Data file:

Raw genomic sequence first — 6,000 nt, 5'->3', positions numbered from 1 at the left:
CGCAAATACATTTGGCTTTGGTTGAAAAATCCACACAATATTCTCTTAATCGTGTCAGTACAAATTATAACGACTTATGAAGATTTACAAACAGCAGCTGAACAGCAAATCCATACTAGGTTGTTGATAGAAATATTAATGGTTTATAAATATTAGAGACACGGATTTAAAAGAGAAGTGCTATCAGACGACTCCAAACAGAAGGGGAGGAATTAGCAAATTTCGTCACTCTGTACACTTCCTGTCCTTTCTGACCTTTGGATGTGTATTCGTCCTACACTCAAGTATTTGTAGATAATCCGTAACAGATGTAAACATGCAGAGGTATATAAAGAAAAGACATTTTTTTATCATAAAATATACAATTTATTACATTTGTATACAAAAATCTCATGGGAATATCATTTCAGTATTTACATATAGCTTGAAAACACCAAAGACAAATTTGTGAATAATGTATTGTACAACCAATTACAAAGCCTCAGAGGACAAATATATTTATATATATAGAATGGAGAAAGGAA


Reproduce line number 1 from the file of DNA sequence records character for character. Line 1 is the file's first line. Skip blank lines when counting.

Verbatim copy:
Raw genomic sequence first — 6,000 nt, 5'->3', positions numbered from 1 at the left: